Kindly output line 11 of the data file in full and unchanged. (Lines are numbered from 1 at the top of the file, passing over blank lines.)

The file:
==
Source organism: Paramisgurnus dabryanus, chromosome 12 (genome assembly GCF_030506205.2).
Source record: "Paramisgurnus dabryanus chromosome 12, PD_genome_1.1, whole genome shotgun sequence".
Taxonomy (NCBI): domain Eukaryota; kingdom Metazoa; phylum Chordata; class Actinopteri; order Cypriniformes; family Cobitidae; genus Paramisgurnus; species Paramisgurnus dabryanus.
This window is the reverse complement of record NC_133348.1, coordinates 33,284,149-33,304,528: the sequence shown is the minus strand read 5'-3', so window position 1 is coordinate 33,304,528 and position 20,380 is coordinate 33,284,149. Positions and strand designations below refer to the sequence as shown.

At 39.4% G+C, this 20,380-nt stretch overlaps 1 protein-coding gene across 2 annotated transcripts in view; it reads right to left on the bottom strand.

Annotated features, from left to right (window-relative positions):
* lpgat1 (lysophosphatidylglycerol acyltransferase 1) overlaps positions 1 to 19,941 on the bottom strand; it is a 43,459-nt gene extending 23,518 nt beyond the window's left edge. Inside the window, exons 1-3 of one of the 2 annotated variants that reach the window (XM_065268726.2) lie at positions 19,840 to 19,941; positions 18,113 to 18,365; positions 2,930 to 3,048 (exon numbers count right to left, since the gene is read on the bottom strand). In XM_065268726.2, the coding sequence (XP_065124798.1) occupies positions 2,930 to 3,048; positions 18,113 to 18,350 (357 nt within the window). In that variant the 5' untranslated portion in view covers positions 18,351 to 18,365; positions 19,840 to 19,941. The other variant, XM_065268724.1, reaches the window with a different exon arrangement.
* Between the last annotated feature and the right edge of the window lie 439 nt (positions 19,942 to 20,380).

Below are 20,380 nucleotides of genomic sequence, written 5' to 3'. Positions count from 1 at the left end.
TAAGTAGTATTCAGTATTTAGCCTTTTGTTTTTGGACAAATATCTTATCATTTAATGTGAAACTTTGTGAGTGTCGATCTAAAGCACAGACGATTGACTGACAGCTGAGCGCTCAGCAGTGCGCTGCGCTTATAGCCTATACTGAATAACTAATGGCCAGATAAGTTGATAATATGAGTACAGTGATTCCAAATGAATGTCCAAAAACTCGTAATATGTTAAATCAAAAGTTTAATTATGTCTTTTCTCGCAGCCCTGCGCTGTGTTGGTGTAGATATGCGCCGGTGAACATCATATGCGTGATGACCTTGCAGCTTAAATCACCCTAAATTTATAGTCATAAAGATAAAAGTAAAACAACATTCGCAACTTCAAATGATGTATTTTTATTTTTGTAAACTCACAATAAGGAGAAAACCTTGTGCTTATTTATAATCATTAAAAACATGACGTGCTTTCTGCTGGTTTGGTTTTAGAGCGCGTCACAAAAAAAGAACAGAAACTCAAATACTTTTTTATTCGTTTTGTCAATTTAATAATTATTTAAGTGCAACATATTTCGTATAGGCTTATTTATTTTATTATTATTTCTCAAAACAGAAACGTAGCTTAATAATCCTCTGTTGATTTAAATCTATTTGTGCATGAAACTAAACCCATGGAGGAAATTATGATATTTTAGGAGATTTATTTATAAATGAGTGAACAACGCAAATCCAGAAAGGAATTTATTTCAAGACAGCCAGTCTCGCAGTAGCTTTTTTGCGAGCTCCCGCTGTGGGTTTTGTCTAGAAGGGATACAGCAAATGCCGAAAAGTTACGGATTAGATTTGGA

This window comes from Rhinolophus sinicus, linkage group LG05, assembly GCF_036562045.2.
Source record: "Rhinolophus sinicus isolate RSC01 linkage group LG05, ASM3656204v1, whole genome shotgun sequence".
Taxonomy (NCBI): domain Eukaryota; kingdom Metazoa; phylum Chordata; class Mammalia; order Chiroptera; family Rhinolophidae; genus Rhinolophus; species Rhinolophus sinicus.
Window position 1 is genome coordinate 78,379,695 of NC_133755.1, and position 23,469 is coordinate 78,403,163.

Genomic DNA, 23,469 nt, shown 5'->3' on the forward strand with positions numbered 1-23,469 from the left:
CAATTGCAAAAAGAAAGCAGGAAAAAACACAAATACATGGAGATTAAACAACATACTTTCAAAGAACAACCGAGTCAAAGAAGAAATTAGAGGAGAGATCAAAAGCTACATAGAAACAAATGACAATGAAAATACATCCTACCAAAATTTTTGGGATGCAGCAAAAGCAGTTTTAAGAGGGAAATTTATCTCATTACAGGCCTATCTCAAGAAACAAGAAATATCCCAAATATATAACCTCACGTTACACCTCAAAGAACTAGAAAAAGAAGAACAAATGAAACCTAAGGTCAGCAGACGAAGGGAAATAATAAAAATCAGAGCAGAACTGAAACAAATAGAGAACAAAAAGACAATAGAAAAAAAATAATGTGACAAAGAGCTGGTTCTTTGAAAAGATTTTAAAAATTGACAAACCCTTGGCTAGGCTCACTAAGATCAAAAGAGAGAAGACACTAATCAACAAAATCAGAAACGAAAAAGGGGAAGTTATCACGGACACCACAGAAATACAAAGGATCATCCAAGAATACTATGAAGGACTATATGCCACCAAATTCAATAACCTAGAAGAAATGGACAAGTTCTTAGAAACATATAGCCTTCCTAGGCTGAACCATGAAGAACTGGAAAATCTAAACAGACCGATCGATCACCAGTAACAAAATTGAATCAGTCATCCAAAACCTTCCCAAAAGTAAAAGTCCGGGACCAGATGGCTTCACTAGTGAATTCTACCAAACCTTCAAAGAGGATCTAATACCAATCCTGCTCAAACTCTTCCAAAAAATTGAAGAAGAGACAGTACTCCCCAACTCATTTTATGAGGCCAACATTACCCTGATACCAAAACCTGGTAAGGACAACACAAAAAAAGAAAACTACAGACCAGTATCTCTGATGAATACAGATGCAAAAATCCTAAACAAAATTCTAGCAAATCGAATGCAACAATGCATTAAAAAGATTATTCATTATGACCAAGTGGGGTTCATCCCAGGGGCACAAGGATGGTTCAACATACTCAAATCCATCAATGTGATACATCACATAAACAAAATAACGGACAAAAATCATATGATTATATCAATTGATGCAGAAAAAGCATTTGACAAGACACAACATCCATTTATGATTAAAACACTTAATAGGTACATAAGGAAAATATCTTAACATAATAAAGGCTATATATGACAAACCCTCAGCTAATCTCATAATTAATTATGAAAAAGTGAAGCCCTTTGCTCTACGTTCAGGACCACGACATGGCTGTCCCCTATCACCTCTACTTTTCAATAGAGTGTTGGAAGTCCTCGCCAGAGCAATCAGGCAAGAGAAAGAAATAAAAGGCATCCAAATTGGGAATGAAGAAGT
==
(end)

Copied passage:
This window comes from Rhinolophus sinicus, linkage group LG05, assembly GCF_036562045.2.